Coronavirus (Covid-19) Vaccine Latest Update: With dexamethasone emerging as the “first drug to be shown to improve survival”, the focus is now on how quickly the world lays its hands on a vaccine, which is being seen as a long term bet in the fight against the pandemic.
Dexamethasone, an anti-inflammatory low-cost drug, reduces death by up to one-third in hospitalised patients diagnosed with acute respiratory complications of Covid-19, researchers said. On Wednesday, the UK government authorised the drug for Covid-19 treatment.
While a handful of vaccines — the ones developed by Moderna Inc, China’s Sinovac Biotech and UK’s Oxford-AstraZeneca — will move into late-stage testing next month, if all goes well, we may have a jab for emergency use by November. Britain and the US have sunk millions of dollars into various vaccine candidates, including one being developed by Oxford University and manufactured by AstraZeneca.
Coronavirus (Covid-19) vaccines status check, latest updates
💉 Sinopharm coronavirus vaccine status
China National Biotec Group (CNBG), known as Sinopharm, has recently said its experimental coronavirus vaccine has triggered antibodies in clinical trials and the company plans late-stage human trials in foreign countries.
The inactivated vaccine was found to have induced high-level antibodies in all inoculated people without serious adverse reaction, according to the preliminary data from a clinical trial initiated in April involving 1,120 healthy participants aged between 18 and 59, Reuters reported.
Using a killed version of the coronavirus, the vaccine developed by Sinopharm is among five Chinese experimental shots that have reached the crucial final stage of human testing before they can be approved for public use.
Sinopharm’s announcement comes on the heels of Sinovac Biotech’s, which said earlier this week that its inactivated vaccine, called CoronaVac, induced neutralising antibodies in over 90 per cent of the 600 healthy volunteers in the phase 2.
💉 CureVac coronavirus vaccine status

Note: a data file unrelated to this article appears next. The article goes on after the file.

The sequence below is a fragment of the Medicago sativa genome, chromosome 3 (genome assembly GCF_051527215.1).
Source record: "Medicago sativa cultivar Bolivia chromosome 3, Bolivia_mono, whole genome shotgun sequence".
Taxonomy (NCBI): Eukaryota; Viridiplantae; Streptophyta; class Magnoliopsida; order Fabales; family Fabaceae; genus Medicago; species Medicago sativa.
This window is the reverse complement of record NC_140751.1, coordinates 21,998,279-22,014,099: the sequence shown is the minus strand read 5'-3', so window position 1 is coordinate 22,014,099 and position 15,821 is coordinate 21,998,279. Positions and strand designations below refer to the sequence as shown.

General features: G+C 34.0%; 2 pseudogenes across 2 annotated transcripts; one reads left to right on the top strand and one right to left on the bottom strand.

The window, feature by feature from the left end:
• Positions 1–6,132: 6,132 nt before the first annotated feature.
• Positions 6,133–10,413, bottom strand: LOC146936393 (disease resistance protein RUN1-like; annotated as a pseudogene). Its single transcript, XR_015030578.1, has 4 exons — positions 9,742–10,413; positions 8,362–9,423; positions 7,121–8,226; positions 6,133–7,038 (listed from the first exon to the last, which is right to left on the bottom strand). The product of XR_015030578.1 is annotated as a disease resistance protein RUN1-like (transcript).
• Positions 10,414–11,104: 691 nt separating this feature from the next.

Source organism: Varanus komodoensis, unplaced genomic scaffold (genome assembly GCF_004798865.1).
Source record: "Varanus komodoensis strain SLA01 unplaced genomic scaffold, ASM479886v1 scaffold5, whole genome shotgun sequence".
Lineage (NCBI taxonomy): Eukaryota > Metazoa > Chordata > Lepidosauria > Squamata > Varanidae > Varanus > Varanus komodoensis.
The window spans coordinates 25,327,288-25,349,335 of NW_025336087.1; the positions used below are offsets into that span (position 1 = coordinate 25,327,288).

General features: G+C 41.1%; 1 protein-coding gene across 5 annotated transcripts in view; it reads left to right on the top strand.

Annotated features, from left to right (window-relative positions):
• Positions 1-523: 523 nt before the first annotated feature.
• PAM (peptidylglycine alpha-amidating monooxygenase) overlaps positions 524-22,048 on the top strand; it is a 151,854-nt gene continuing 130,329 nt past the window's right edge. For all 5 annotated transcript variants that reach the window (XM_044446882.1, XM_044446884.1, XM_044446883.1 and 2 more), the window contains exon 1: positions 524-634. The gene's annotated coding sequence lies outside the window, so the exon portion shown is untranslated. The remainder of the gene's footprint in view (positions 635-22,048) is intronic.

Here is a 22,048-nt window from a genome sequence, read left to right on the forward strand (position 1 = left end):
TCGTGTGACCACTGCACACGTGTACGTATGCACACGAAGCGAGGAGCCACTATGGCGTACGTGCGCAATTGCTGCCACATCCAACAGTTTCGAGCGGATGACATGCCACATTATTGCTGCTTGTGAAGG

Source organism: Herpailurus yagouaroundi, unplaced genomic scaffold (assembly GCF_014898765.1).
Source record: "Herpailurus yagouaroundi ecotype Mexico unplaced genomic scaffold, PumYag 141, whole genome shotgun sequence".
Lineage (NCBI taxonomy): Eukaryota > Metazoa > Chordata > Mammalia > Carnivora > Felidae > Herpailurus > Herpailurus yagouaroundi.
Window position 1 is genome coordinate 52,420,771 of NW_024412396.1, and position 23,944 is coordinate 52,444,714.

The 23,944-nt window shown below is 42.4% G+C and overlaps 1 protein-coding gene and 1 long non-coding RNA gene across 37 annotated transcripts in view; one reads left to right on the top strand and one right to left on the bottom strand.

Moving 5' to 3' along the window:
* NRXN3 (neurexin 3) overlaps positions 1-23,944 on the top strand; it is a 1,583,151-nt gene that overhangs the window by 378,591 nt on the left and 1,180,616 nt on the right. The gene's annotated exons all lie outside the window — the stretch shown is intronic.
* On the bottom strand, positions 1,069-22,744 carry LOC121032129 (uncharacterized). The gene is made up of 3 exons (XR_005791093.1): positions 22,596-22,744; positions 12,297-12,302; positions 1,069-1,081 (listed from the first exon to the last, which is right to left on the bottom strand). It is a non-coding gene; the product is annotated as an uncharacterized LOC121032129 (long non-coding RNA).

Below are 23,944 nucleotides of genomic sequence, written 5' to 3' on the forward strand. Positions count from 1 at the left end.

German biotech firm CureVac has started human trials of its coronavirus vaccines after getting approval from regulators, AFP reported. CureVac’s trial will involve 168 healthy volunteers, of whom 144 will be injected with the experimental vaccine.
The firm is using a new technology based on mRNA, a type of genetic material never before used to make a vaccine. The process entails injecting a short sequence of viral genetic material to trigger an immune response by producing proteins acting against the virus.
The development comes just two days after the German government said it was spending 300 million euros to take a 23-percent stake in the firm.
CureVac is the second German company to move to the trial phase after the Paul Ehrlich Institute in April authorised clinical tests for a vaccine against Covid-19 being developed by Germany’s Biontech with US giant Pfizer.
💉 Pfizer-BNTECH coronavirus vaccine status
Pharmaceutical giant Pfizer, which is co-producing a Covid-19 vaccine with the help of German company BNTECH, has started the process of dosing patients. Four vaccine candidates based on messenger RNA (mRNA) format are being tested on volunteers. The tests are currently going on in Germany and parts of the US.
Pfizer believes that a Covid-19 vaccine could be ready by the end of October 2020, according to The Times of Israel, which has cited Albert Bourla, the CEO of the firm.
“If things go well, and the stars are aligned, we will have enough evidence of safety and efficacy so that we can…have a vaccine around the end of October,” Pfizer CEO Albert Bourla said.
💉 Russia coronavirus vaccine status
The Russian Health Ministry has said clinical trials of a vaccine against the novel coronavirus have begun in the country. The two forms of the vaccine — liquid and powder — developed by the Moscow-based Gamaleya research institute will be tested on two groups of volunteers involving 38 people each.
Russia’s news agency TASS quoted Director of Gamaleya Scientific Research Institute of Epidemiology and Microbiology professor Alexander Gintsburg as saying that the trials would take about 1.5 months.
Professor Gintsburg had earlier said that mass vaccination against the novel coronavirus may begin in Russia this fall, although the process might take up to nine months.
The Gamaleya institute was in the spotlight last month when Gintsburg stated that he and other researchers had tried the vaccine on themselves before the start of human studies and no one experienced any side effects.
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